An article captioned, "100 Chicagoans Treated In Rabies Outbreak," appeared in many United States newspapers on February 17, 1983. An Illinois public health veterinarian was quoted as saying that "one cause of the outbreak might be infected bats." A much less conspicuous news release on April 21,1983 was titled "Illinois Rabies Report Was In Error." The disease had been erroneously diag nosed in household pets due to "faulty laboratory work." Blame was ascribed to bats, despite a total lack of evidence to suggest that they were even present!
An even more damaging case of irresponsible news reporting involving bats was aired on CBS Morning News and was published in many newspapers across the United States on January 24, 1984. Headline captions read "Rabid Bats Invade Florida School Gym," and a poorly informed local health official claimed that 20-40% of bats are rabid.
We asked Charles Trimarchi of the New York State Rabies Laboratory to investigate. His findings are typical. A single sick bat was diagnosed as rabid. It did not bite anyone, and there was no evidence that other bats were involved.
A colony of several hundred free-tailed bats had lived in peace in the outer wall spaces of the gym, probably for a long time. Then overreaction to the finding of a single rabid bat led to use of car exhaust, shooting, clubbing and other drastic action that forced the bats out of their normal roosts and into the gym-hardly an invasion! This greatly increased contact between bats and people, only increasing any possible danger.
The unwanted bats could have been excluded by plugging entry holes during their evening emergence to feed. There certainly was no need to panic. Dr. Denny Constantine, the world's foremost authority on rabies in bats, recently made the following statement regarding this kind of situation.
"The public health problems posed by bats are relatively insignificant compared to the public health problems usually initiated by those who publicize bats as problematic, typically resulting in an exaggerated, inappropriate public response, damaging to the public health.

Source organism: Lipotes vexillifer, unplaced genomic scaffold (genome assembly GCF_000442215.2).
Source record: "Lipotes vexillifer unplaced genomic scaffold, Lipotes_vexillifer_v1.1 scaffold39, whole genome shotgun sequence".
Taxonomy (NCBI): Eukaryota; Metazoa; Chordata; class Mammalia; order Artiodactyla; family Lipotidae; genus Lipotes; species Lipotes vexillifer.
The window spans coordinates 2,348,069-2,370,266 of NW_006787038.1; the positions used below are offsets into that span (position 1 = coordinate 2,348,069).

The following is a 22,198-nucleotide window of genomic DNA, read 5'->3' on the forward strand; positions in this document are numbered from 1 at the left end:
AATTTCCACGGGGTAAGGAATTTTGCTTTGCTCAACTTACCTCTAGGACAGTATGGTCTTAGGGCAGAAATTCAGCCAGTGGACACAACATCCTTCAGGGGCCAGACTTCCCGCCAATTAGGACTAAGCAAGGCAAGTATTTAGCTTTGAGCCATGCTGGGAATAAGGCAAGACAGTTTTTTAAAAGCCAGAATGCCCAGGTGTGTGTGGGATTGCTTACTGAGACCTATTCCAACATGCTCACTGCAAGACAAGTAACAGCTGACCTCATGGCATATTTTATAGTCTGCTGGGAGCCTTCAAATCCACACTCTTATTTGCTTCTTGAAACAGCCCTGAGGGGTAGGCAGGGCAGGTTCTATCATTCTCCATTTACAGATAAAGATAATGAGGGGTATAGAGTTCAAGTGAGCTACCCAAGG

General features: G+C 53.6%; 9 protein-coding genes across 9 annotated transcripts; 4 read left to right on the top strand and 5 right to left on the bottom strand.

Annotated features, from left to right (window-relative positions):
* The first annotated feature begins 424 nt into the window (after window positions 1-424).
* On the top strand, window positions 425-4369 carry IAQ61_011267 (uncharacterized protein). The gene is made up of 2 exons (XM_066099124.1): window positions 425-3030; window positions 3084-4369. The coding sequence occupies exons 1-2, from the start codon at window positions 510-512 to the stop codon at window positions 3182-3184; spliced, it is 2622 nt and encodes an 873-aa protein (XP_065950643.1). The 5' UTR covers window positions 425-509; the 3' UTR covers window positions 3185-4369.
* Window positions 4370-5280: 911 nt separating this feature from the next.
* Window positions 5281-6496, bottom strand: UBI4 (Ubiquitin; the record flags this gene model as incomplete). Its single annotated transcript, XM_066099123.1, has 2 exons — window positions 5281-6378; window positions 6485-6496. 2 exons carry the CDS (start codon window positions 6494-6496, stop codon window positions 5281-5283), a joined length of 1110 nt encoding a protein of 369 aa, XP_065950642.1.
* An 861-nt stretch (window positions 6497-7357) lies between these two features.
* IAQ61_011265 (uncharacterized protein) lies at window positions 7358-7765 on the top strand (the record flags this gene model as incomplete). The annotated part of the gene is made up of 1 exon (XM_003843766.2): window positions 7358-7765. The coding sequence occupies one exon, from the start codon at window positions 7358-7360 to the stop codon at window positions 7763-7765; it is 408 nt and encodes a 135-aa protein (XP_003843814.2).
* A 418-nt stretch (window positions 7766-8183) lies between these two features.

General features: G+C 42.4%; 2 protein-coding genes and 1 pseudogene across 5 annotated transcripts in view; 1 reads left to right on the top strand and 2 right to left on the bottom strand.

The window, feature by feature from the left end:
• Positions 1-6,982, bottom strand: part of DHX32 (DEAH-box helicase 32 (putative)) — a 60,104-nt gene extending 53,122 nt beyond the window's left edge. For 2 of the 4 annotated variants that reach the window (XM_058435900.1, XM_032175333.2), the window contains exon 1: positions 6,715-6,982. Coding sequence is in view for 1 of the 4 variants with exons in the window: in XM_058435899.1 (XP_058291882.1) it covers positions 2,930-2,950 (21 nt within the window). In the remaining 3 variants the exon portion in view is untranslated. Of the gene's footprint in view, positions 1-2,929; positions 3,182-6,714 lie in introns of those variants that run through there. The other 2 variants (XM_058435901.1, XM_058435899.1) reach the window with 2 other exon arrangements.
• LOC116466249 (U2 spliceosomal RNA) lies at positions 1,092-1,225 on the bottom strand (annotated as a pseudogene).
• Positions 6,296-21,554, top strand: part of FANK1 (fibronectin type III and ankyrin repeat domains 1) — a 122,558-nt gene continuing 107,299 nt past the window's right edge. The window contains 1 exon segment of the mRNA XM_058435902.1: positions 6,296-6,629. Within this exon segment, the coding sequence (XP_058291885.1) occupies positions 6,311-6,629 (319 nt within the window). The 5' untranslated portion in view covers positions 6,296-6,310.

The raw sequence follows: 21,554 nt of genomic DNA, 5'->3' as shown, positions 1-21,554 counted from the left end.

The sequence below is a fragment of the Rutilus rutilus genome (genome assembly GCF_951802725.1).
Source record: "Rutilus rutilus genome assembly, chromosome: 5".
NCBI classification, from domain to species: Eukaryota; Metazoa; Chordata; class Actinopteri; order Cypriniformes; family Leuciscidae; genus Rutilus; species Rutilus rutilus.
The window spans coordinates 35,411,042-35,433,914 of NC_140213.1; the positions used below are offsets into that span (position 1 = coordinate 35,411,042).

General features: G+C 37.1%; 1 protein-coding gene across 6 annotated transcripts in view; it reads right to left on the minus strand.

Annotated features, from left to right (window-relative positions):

My recent survey work in California indicates that only about one in a thousand bats may be incubating rabies; the infected animal will soon become paralyzed and dies. Rabies infected housebats and most other bats in the United States do not bite people unless handled, and colonies of these bats do not experience outbreaks of rabies; instead, only the occasional animal becomes infested, The lack of savage attacks and lack of outbreaks contrasts with the rabies problem in skunks and foxes, for example. Thus, bat rabies is far less hazardous than anyone would ordinarily expect it to be."
"Overreaction too often consists of deliberate efforts to seek out bats and attempt to destroy them, resulting in scattering disabled bats, sometimes throughout an entire town, increasing some tenfold the numbers of persons and animals bitten as they handle the downed bats."
Hopefully, as more public health officials read our publication, "Bats and Public Health," they will increasingly place their exaggerated fears of bats in perspective and avoid irresponsible solutions to otherwise minor problems. This publication has been distributed to many hundreds of health officials worldwide and is now in its second edition. Responses have been encouraging. For example, one State Vector Control Department recently purchased 150 copies of "Bats and Public Health" for their own distribution.
Complimentary copies are available to all BCI members. Please use this publication and our other materials to refute irresponsible publicity about bats. Newspapers who printed the recent Florida story, for example, should be approached with the facts. We already have contacted CBS Morning News but suggest that our members add their protest (524 West 57th Street, New York, NY 10019).